BUZZ CUT: The cuts announced by Feinberg will affect the 25 most highly paid executives at Citigroup, Bank of America, AIG, General Motors, Chrysler, and the financing arms of the two automakers. All seven firms received billions of dollars from the Troubled Asset Relief Program (TARP), giving Treasury the authority to regulate them. The department will also "curtail many corporate perks, including the use of corporate jets for personal travel, chauffeured drivers and country club fee reimbursement." The companies were required to submit compensation requests to Feinberg, and he said he found them "almost without exception to have been not in the public interest. They were both too high and the wrong mix of stock and cash." Feinberg's plan will "change the form of the pay to align the personal interests of the executives with the longer-term financial health of the companies. For instance, the cash portion of the executives' salaries will be slashed on average by 90 percent, and the rest will be replaced by stock that cannot be sold for years." The Fed, meanwhile, will create a two-tier system of supervising pay, in an effort to better tie rewards to long term performance. The 28 largest and most complex firms, such as JPMorgan Chase, Goldman Sachs, and Morgan Stanley, will have to present their compensation plans to the Fed, which will then evaluate them to ensure they "properly balance goals of short-term growth and long-term stability." For the other hundreds of banks in the country, the Fed will conduct "regular, risk-focused" reviews of compensation structures in an effort to prevent banks from encouraging "excessive risk-taking beyond the organization's ability to effectively identify and manage risk."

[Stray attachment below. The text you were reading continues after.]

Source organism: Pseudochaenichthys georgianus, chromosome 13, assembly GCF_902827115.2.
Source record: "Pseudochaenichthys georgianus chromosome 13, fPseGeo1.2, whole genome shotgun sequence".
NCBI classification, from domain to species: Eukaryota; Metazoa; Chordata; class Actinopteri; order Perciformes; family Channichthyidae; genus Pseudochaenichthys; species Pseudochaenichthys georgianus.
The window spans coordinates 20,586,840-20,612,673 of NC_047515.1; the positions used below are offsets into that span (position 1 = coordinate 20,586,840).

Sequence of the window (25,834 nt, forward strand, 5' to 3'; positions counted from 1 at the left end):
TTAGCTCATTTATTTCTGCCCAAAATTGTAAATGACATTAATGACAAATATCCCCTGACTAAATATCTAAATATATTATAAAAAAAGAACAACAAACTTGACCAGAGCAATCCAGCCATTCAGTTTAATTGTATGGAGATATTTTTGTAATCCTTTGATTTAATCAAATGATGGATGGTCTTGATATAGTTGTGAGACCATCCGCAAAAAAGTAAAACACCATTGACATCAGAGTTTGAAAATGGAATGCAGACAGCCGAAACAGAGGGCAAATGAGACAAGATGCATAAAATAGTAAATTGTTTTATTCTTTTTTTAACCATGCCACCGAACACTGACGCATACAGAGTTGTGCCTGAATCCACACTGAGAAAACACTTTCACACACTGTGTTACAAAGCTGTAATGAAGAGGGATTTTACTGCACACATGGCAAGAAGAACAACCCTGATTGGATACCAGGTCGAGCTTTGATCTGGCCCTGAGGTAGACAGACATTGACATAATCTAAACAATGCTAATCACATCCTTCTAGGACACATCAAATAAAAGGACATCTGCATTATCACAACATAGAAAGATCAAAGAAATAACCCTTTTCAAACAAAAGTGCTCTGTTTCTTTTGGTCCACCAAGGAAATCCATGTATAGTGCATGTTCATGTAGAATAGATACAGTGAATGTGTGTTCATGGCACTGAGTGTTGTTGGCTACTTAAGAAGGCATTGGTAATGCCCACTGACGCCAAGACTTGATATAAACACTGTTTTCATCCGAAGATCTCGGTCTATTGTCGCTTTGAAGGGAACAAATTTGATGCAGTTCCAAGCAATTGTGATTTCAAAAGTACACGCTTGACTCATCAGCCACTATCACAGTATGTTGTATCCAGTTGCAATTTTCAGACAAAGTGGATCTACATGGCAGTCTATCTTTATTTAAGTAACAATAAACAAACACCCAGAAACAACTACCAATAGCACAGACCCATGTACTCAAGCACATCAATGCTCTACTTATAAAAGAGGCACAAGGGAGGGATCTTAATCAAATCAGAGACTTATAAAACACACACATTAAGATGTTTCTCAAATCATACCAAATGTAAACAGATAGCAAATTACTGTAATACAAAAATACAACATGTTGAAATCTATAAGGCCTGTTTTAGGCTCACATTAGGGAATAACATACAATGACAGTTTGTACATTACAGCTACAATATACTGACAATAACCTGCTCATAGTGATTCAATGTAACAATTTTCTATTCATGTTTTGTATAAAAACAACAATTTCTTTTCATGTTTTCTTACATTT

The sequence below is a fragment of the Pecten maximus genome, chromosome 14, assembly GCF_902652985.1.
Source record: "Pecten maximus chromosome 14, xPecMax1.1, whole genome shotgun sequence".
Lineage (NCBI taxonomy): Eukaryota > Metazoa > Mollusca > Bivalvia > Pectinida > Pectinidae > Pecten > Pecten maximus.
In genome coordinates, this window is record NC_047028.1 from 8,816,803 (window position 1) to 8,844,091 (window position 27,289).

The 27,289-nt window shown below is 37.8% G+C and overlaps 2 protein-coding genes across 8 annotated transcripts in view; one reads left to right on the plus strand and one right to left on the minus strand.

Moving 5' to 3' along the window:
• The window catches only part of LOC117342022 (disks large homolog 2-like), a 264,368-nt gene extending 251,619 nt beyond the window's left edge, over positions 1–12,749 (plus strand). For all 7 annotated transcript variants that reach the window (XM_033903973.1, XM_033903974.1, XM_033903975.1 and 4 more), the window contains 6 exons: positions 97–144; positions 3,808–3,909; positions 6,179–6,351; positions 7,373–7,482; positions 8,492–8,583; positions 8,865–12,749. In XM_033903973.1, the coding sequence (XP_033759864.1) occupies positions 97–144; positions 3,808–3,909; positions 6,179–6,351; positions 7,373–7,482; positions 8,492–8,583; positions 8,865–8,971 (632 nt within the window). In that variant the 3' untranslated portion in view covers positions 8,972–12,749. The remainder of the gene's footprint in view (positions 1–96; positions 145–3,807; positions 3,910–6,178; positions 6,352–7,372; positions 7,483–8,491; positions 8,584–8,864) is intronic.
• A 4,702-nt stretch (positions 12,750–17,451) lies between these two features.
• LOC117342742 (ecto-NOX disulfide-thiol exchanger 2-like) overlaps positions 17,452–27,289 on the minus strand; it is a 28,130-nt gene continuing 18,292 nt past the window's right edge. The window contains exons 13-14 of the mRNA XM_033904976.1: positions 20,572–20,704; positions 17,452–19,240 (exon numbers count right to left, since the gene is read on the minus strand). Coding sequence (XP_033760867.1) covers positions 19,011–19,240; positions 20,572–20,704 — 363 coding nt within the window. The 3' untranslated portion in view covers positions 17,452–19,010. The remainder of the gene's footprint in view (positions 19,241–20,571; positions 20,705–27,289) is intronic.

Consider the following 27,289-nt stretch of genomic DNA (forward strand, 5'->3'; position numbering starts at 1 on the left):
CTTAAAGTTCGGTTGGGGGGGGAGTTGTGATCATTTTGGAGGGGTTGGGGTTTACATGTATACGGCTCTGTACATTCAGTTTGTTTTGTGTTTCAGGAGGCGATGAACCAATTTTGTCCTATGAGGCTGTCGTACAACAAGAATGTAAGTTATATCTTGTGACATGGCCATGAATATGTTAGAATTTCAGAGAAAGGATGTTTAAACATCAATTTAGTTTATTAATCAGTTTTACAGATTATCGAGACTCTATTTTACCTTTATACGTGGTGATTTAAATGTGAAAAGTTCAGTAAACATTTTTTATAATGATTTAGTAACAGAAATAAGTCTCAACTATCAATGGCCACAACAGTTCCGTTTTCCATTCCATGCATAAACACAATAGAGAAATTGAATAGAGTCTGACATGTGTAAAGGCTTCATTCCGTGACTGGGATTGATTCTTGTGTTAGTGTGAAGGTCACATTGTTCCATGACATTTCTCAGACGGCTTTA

REAL REFORM: The announcements are a welcome step to prevent another financial crisis, but as The New York Times noted, the Fed's principles "are less strict than plans suggested by some European leaders and some members of Congress." The plans are also devoid of specifics, and have no teeth behind them. So long as the banks make an attempt to conform with the principles above, it seems like the Fed will be willing to give them a pass, which is why Obama is pushing for major financial reform that goes beyond compensation. Sen. Chuck Schumer (D-NY) wrote a letter to Feinberg endorsing the Treasury's action yesterday, but he underscored that he also wants Feinberg to force the seven TARP companies to "significantly revamp their corporate governance across the board." Schumer has been pushing for the adoption of a Shareholder Bill of Rights, which would give shareholders more say over how executives manage corporations, allowing them to better regulate compensation and excessive risk-taking. Other proposals like "say on pay," which allows shareholders to voice opposition to compensation structures, have worked well abroad. As Treasury Secretary Tim Geithner points out, "[say on pay] has already become the norm for several of our major trading partners." In two of those countries -- Great Britain and Australia -- CEO pay "grew 2.4 percent and 25.3 percent, respectively, from 2002 through 2006, while pay in the United States soared 59.9 percent in the same period."